How to Use Nude Models for Fine Art: Legalities that Every Artist Should Know

Nude Woman by Marek BernatBy Alina Bradford

Using a nude model as a painting or drawing muse in fine art may have been used by the masters, but it can also bring the artist legal worries.

In fact, using a nude model for fine art may get you or your model jail time, as photographer Zach Hyman found out while using a nude model in the Metropolitan Museum of Art.

So how does an artist know when to draw the line?

This interview with Rex D. Glensy, Director of Intellectual Property Concentration and Associate Professor of Law at The Earle Mack School of Law at Drexel University, gives artists a better idea of how to use a nude model when painting or taking reference photos without getting in trouble with the law.

The Basics of Using a Nude Model

Bradford: When using a model for artistic purposes, what types of laws should you consider?

Rex D. Glensy: Obscenity laws, and in particular, public obscenity is what you should check. These are part of the criminal law statutes of each state.

Also, make sure that the person who is going to pose naked is above the minimum age for appearing naked (18 years old in the U.S. and in most countries — in fact, under U.S. law, the photographer is required to take a copy of the ID of the model AND keep records of this even after the shoot is over should the government decide to investigate that particular shoot).

Any photographer who intends to shoot someone naked should get the model to sign a release form where the model consents to be photographed naked.

The release should always be as specific as possible, for example, if the photographer wants the model to engage in an obscene pornographic act, this should be spelled out in the release so the model cannot claim that he/she was ignorant about what was being asked of him/her.

Using a Nude Model in a Public Setting

Bradford: Is it illegal to use a nude model in a public setting?

Glensy: Generally yes.

Most states and municipalities have laws against public nudity. In other words, no nudity of any kind is allowed in public places where one would expect people to wear clothes (there are limited exceptions to this such as allowing women to breast feed, but posing nude would not be part of those exceptions).

Clearly, there are places where that expectation of being clothed is not present, such as in gender-specific locker rooms, drawing classes where one of the exercises is to draw a naked person, or in pre-approved clothing optional beaches or naturist camps, and therefore the act of posing nude in those places would not violate the law.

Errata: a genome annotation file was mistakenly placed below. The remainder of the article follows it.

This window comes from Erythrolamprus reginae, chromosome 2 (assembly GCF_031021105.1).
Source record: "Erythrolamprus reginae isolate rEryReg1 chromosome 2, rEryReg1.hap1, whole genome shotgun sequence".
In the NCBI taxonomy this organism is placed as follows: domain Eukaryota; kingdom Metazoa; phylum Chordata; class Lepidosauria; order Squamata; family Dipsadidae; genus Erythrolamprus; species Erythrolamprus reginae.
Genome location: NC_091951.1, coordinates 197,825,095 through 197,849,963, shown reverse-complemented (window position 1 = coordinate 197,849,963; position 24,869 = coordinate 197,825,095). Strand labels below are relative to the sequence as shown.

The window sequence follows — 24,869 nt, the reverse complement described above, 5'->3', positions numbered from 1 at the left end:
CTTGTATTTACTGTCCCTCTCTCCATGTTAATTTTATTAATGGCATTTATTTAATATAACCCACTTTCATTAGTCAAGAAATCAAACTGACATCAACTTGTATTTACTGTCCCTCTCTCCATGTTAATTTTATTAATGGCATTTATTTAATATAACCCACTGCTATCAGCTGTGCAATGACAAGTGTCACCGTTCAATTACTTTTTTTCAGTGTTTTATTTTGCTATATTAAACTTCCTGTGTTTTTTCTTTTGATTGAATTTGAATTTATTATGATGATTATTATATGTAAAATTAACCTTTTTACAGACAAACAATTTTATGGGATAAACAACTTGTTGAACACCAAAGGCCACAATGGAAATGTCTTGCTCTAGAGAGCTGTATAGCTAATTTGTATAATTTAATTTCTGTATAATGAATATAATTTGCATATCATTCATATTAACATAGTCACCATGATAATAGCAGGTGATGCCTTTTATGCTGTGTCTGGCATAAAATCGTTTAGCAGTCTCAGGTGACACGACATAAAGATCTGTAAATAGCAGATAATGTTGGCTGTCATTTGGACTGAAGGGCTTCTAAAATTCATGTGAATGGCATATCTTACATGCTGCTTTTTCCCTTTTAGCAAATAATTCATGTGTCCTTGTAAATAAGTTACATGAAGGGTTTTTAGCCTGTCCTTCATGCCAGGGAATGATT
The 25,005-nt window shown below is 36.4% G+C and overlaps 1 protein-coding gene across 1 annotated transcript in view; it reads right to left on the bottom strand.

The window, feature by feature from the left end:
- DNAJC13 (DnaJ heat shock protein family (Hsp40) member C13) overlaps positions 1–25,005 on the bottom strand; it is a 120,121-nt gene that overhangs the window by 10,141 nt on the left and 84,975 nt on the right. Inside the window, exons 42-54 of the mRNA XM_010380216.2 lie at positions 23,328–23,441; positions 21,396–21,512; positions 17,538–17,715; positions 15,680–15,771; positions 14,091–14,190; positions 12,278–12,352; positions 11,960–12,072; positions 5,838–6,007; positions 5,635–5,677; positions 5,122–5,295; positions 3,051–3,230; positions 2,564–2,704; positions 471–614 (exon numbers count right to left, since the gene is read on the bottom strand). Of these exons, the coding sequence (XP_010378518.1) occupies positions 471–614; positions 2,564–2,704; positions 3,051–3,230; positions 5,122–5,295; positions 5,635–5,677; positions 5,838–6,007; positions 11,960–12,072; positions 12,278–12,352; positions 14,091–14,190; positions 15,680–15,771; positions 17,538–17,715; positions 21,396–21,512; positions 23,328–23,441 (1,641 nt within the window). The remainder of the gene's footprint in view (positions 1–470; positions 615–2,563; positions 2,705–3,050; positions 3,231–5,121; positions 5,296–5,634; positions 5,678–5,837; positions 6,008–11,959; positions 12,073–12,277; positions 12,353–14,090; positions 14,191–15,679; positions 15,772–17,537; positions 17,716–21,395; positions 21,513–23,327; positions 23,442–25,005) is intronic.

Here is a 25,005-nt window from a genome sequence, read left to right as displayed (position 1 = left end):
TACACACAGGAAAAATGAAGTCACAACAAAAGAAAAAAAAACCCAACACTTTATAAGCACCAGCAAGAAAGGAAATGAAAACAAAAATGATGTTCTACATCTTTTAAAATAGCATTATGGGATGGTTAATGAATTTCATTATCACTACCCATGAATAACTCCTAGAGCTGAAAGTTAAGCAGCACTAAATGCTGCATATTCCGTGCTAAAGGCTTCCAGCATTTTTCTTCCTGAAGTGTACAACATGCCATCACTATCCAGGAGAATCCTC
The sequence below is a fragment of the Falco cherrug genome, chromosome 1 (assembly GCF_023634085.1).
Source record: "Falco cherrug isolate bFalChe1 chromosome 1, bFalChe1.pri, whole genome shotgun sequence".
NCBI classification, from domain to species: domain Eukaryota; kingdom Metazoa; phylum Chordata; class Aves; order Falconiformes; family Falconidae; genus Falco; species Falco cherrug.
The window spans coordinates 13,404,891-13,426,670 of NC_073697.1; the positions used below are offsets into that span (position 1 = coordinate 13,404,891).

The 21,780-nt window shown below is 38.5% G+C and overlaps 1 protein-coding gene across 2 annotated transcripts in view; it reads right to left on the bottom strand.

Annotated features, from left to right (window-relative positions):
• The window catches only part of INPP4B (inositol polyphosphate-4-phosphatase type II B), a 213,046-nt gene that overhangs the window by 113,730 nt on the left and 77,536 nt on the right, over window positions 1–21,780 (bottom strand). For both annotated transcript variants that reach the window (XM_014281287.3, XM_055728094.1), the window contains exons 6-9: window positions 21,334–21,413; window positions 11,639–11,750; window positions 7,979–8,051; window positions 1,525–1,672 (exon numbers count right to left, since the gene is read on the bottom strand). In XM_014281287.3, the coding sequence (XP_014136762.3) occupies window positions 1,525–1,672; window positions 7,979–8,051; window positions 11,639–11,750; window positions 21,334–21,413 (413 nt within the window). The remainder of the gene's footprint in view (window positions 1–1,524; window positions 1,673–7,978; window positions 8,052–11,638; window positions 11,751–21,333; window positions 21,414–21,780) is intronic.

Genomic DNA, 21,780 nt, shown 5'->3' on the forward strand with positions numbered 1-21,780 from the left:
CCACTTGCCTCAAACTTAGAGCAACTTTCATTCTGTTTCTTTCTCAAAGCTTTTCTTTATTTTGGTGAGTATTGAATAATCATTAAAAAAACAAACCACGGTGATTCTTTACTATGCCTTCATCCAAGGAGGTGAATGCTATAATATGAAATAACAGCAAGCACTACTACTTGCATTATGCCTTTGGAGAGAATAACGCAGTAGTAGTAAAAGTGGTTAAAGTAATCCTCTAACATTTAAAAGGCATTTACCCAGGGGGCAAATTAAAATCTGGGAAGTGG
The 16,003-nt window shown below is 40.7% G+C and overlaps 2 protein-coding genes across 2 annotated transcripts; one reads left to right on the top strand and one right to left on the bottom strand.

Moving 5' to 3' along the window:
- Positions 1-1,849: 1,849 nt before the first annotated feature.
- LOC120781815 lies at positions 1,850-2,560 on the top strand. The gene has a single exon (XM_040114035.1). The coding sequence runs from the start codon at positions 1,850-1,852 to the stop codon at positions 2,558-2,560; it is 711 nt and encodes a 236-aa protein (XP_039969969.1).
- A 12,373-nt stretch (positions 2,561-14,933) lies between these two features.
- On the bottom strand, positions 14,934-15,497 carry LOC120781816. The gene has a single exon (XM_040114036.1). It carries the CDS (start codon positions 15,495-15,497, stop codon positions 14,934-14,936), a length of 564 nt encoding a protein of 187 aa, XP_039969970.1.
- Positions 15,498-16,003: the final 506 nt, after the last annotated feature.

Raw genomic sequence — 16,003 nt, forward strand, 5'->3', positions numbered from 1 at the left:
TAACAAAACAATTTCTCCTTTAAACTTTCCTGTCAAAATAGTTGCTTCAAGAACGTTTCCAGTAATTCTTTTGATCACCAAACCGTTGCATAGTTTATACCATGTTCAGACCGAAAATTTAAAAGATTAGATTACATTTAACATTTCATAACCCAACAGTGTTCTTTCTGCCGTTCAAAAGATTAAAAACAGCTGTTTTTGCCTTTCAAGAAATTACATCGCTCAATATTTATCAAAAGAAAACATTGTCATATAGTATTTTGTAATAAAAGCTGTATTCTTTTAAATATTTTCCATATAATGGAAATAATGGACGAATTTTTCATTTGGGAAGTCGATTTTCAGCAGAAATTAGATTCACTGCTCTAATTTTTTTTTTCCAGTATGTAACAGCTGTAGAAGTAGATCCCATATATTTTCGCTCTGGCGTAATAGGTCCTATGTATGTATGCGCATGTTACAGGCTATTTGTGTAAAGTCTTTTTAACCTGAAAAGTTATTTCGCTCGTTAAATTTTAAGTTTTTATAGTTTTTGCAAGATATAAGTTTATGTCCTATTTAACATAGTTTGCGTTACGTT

However, gyms and naturist camps have their own rules, so even though there would be no criminal illegality, one might violate something like a club rule. This is because people who go to those places might not want to be inadvertently photographed naked.

For example, in an ironic twist, I have seen a photograph of a placard which read “Nude Beach — No Photography Allowed.” I suspect in those cases, the penalty for disobeying would be ejection from the location rather than arrest.

How to Find Nudity Laws

Bradford: How can an artist find out about nudity laws in their state?

Glensy: One should consult the state and local criminal statutes. These are publicly available online and rather easy to find.

If using a public space where nudity is allowed, one should check the rules of that place (such as a club handbook).

More importantly, one should always ask permission. Municipalities routinely grant permission for the shooting of works of art (usually movies), including the shooting of nude people. So long as permission is granted, and there is adequate notice to by-passers that they might be subjected to nudity, problems rarely arise. Of course, permission could be denied as well.

So, according to Glensy, an artist can stay out of legal trouble when using a nude model by doing a little research and by using a clothed model in places like the Metropolitan Museum of Art.

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